CultureFreedomPoliticsReligionLawyer: Satanist ‘prayers’ at Kenai Assembly not supported by Alaska’s Constitution

Brett Harvey, Senior Legal Counsel for Alliance Defending Freedom, has litigated First Amendment cases for nearly 20 years. Notably, he argued to reinstate a policy allowing prayer before town meetings in a small city in New York. That case, Town of Greece v. Galloway, ended in the Town of Greece’s favor by the U.S. Supreme Court in 2014. Although based in Washington, D.C., Harvey’s advocacy takes him all over the United States, including Anchorage where...
Mario Bird Mario Bird3 weeks ago2699 min
AlaskaWatchman.com

Brett Harvey, Senior Legal Counsel for Alliance Defending Freedom, has litigated First Amendment cases for nearly 20 years. Notably, he argued to reinstate a policy allowing prayer before town meetings in a small city in New York. That case, Town of Greece v. Galloway, ended in the Town of Greece’s favor by the U.S. Supreme Court in 2014.

Although based in Washington, D.C., Harvey’s advocacy takes him all over the United States, including Anchorage where he argued before Alaska Superior Court Judge Andrew Peterson in Hunt v. Kenai Peninsula Borough. The case involved a Satanist group that was upset because it didn’t get equal time to “pray” before assembly meetings.

“The invocation policy adopted by the borough was consistent with the U.S. Supreme Court decision,” Harvey explained, adding that the borough’s policy was “modeled on clear U.S. Ninth Circuit precedent, which upheld an identical policy in a 2013 case called Ruben v. City of Lancaster.”

With such a pedigree, how could the borough’s invocation policy fail? Answer: forum-shopping.

When the borough removed the Hunt case to U.S. District Court, the plaintiffs quickly dismissed their single federal claim under the U.S. Constitution. Without this federal claim, the district court had no jurisdiction, and was forced to return the case to Judge Peterson at the Anchorage Superior Court.

“There’s a reason why the Hunt plaintiffs avoided federal court and focused on their state law claims,” Harvey said. “Lawyers call it ‘forum-shopping,’ which is done when a party expects the forum will be more favorable. He noted that nearly all legislative prayer cases have been decided under the U.S. Constitution, with the exception of a case in New Jersey. And now, Alaska.

“It’s unusual to rely only on state law claims,” Harvey observed. “That was a strategic and tactical decision by the plaintiffs that bore fruit.”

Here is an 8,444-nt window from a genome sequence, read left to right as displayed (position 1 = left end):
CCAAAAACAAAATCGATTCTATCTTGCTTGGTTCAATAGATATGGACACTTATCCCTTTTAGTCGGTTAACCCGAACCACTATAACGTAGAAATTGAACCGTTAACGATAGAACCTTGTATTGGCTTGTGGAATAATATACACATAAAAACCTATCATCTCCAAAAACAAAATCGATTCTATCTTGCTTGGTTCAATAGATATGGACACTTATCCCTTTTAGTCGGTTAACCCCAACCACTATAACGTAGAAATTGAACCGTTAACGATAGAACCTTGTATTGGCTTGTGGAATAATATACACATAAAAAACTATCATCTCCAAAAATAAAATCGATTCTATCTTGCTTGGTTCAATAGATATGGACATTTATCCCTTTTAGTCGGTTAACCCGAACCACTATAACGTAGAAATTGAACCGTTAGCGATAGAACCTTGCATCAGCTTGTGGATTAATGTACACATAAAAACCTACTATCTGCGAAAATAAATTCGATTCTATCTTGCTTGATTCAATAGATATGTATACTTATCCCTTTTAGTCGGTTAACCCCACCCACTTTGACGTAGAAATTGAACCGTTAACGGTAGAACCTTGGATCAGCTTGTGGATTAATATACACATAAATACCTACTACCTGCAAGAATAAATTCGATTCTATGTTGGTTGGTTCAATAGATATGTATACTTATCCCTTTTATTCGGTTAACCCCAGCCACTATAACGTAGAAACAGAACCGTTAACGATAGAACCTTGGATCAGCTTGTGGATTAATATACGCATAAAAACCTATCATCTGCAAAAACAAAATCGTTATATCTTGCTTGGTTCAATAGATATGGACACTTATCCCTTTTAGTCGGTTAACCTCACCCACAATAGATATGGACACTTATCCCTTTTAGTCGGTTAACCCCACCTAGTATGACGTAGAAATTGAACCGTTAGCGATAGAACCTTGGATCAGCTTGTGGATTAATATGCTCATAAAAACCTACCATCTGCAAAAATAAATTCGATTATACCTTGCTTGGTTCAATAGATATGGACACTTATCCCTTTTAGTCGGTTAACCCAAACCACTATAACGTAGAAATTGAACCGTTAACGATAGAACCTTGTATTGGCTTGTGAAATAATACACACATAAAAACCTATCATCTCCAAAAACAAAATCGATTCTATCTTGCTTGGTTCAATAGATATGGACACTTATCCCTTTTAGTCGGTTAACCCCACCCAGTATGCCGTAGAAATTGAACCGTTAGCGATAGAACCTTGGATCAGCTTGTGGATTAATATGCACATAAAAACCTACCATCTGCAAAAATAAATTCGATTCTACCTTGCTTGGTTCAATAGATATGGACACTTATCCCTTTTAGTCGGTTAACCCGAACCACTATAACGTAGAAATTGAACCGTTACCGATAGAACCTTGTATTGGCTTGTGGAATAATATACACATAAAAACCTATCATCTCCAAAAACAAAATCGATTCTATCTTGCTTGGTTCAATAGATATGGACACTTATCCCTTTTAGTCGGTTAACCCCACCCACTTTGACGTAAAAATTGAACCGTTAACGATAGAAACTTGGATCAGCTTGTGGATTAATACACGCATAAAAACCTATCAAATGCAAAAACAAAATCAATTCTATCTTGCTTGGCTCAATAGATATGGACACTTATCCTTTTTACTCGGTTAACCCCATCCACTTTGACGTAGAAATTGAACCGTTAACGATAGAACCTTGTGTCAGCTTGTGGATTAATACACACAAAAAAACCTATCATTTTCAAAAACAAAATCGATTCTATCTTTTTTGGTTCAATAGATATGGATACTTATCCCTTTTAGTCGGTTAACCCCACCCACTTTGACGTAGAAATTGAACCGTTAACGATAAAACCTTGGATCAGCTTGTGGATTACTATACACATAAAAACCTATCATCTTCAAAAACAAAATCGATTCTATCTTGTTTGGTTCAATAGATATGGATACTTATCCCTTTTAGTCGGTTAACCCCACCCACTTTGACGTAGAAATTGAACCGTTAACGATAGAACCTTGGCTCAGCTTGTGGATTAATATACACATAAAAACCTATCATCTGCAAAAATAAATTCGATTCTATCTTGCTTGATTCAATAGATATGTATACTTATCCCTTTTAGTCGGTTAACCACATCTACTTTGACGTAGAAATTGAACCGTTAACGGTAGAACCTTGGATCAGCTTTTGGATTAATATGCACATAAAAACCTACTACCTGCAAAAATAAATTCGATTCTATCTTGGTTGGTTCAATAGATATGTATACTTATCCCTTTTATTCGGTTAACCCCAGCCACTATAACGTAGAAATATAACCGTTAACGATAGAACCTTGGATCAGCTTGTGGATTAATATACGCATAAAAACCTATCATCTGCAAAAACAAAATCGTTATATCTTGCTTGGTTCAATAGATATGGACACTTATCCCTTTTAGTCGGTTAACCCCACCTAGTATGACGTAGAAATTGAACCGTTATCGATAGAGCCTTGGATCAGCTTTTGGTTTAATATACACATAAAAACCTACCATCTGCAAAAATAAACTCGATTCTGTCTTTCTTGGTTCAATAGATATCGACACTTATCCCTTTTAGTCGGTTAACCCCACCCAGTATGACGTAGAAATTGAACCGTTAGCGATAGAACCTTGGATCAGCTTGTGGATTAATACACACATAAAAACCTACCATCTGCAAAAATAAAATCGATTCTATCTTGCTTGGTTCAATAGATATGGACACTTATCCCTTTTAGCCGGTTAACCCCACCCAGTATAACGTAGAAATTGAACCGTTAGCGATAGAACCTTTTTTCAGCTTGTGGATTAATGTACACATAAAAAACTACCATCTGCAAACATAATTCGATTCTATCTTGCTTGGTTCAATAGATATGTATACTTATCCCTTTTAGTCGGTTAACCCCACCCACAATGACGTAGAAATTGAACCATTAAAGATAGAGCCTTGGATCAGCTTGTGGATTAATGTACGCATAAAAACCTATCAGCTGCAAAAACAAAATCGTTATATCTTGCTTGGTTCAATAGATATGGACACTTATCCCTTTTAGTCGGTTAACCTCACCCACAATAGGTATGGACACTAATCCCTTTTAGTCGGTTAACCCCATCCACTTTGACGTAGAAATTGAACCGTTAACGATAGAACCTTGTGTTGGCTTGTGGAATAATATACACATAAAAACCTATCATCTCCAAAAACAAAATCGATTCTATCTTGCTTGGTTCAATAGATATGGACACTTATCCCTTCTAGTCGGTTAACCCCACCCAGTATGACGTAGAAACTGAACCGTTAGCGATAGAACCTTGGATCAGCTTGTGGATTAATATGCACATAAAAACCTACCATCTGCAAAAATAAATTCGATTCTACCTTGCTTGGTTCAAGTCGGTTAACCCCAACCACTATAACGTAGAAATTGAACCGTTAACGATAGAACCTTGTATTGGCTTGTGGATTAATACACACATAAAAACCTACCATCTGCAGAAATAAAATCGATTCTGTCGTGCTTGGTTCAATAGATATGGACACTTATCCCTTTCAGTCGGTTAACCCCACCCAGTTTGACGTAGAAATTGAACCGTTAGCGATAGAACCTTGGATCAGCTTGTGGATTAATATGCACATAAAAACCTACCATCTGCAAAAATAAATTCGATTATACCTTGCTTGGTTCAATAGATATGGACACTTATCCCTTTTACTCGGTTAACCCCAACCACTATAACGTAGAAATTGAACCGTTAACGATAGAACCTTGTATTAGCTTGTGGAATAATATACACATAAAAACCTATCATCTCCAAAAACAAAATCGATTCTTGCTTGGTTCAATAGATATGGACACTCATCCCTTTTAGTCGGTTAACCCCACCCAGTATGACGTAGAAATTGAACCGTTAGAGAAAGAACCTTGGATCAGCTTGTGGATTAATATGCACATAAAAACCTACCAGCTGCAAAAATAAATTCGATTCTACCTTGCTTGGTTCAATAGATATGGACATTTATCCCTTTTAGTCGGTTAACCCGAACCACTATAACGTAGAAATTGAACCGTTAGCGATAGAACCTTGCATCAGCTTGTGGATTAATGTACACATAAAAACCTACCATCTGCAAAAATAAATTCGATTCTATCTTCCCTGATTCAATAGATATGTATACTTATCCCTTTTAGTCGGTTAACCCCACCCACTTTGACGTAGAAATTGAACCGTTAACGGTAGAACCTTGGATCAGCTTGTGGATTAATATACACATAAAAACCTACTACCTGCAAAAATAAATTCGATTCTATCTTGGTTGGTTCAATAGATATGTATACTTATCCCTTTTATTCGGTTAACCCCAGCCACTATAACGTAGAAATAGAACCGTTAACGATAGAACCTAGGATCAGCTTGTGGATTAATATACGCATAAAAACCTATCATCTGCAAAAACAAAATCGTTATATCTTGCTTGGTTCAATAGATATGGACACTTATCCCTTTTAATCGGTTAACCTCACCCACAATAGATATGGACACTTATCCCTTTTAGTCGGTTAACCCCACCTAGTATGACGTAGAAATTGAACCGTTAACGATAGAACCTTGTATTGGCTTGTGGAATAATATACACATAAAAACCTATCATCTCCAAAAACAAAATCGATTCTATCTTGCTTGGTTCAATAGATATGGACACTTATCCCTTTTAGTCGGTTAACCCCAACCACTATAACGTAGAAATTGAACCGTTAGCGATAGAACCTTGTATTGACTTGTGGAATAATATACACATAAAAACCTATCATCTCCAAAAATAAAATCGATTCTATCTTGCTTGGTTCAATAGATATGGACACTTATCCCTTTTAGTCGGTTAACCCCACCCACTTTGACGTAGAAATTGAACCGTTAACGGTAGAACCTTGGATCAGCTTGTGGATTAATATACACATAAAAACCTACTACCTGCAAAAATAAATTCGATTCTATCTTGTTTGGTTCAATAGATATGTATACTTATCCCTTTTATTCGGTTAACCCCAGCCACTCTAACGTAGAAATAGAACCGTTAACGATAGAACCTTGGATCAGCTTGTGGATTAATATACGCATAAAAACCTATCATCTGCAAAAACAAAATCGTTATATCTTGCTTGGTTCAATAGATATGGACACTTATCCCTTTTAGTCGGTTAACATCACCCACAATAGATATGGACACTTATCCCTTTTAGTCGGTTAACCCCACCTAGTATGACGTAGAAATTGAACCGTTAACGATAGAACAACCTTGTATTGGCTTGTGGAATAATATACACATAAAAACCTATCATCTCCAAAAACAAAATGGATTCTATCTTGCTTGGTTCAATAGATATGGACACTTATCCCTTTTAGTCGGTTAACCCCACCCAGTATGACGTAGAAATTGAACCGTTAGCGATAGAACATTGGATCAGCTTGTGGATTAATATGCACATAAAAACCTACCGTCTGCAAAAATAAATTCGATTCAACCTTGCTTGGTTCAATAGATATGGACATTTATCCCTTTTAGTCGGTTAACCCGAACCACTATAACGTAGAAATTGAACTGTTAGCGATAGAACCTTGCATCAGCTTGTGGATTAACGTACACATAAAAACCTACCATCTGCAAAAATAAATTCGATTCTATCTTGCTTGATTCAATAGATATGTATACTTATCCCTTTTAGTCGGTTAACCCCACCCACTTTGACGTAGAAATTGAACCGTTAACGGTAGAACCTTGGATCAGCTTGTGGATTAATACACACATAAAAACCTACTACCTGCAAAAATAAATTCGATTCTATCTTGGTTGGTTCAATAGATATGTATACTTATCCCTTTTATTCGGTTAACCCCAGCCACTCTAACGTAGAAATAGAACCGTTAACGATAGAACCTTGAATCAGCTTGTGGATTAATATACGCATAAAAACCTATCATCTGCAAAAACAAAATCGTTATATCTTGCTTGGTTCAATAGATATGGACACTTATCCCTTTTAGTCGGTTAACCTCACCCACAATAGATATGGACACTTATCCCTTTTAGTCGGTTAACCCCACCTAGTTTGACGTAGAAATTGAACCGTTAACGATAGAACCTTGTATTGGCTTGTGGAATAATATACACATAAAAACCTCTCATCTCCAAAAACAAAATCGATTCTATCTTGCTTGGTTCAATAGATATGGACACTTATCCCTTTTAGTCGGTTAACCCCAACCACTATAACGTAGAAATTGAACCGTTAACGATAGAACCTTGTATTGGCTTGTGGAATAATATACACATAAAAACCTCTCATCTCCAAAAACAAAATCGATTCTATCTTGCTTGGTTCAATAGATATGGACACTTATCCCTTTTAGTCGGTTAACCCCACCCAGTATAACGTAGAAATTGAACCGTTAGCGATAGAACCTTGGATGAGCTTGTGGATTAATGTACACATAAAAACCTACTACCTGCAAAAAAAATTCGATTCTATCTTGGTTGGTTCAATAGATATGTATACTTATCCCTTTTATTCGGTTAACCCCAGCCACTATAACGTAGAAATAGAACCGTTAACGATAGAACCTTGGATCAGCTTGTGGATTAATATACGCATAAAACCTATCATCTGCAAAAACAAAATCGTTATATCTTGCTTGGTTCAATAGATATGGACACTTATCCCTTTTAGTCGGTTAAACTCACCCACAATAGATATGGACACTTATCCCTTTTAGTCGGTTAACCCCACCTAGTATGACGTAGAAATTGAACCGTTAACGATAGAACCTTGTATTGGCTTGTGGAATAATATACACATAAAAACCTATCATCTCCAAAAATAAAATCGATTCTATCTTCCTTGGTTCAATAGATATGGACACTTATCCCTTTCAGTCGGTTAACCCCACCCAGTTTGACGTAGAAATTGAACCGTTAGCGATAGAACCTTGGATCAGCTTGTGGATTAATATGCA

AUDIO FILES SHOW ALASKA’S FRAMERS PRAYED

But does the Alaska Constitution permit public officials to honor God, to the exclusion of atheists, Satanists, and satirists? The record seems to indicate “yes.”

Audio recordings of the 1955-56 Alaska Constitutional Convention are available online thanks to resources at the Alaska State Archives, which host the original audio recordings made by the Midnight Sun Broadcasting Company and Alaska Communications System.

An example of how Alaskans prayed 64 years ago can be heard in an audio recording of the first day of the Alaska Constitutional Convention, Nov. 8, 1955, at the University of Alaska-Fairbanks. After calling the meeting to order, Alaska Territorial Governor B. Frank Heintzleman immediately invites Reverend Roy Ahmaogak, of Wainwright, Alaska, to “offer an invocatory prayer.” Ahmaogak, a Presbyterian credited with translating the Bible into Inuit dialect, delivers a lengthy, thoughtful prayer, seeking to advance God’s kingdom and concluding “in the name of our Lord and Savior Jesus Christ.”

Following Ahmaogak, at least two dozen other ministers opened each of the Alaska Convention’s 76 days with Christian prayers, including multiple prayers from delegates Rev. Maynard Londborg of Unalakleet and Rev. R. Rolland Armstrong of Juneau.

Debate over God’s presence in the Alaska Constitution arose on January 6, 1956 (link here, Tape A9 at the 6:45 mark), when Barrie White of Anchorage attempted to excise reference to God from the preamble. Delegate James Doogan of Fairbanks vehemently opposed, arguing that “If we are going to eliminate any reference to the Lord or God, I don’t care by what other name you call him, then I think we are wasting our time in having the ministers come before us and give us a blessing before we start.” White’s amendment failed resoundingly – perhaps, in part, from church bells ringing during Doogan’s speech.

 

A LOST OPPORTUNITY

With this backdrop, it is hard to imagine a Satanist or Pastafarian at the Constitutional Convention rostrum in 1956.

“There’s reason to believe that the Alaska Supreme Court would have looked at the Alaska Constitutional Convention and found the borough’s policy consistent with Alaskan Constitution,” speculated Harvey.

“I strongly wish that the borough had pursued appeal,” he added. “The Alaska Supreme Court would have been forced to examine the history of the State of Alaska. And in the 1950s, the Framers of Alaska’s Constitution adopted a practice that was almost exactly like the borough’s: local clergy were invited to the constitutional convention, and all prayers were delivered by men of faith consistent with their respective faith traditions.”

At this point, Harvey noted, the primary recourse for Alaskan residents is not another lawsuit, but rather an appeal to heaven – and fellow voters.

“Alaskans should pray for their leaders first, for wisdom and for guidance,” he said. “Then, they should express their pleasure or displeasure at the ballot box, and elect officials whose views are consistent with their own.”

Americans have the right to open their public meetings with prayer, he emphasized.

“It is a longstanding tradition,” Harvey observed. “It is purposeful, meaningful, and it is constitutionally permissible. And it is a right that should be readily exercised.”

Mario Bird

Mario Bird

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